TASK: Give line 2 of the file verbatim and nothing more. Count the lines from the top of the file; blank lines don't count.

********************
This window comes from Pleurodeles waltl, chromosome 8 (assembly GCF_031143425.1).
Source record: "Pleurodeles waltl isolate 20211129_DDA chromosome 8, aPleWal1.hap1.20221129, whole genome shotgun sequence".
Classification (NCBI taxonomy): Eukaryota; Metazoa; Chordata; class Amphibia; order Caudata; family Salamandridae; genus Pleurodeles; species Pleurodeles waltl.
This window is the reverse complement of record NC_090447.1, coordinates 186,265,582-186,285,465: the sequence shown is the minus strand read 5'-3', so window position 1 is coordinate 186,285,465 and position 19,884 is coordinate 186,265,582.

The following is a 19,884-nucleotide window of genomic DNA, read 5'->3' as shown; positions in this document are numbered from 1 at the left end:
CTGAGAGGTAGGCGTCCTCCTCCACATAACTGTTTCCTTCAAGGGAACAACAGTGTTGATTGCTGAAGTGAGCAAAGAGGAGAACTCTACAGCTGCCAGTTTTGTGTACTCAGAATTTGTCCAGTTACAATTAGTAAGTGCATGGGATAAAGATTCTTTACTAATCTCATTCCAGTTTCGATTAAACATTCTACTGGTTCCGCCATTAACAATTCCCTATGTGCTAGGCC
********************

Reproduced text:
Source record: "Pleurodeles waltl isolate 20211129_DDA chromosome 8, aPleWal1.hap1.20221129, whole genome shotgun sequence".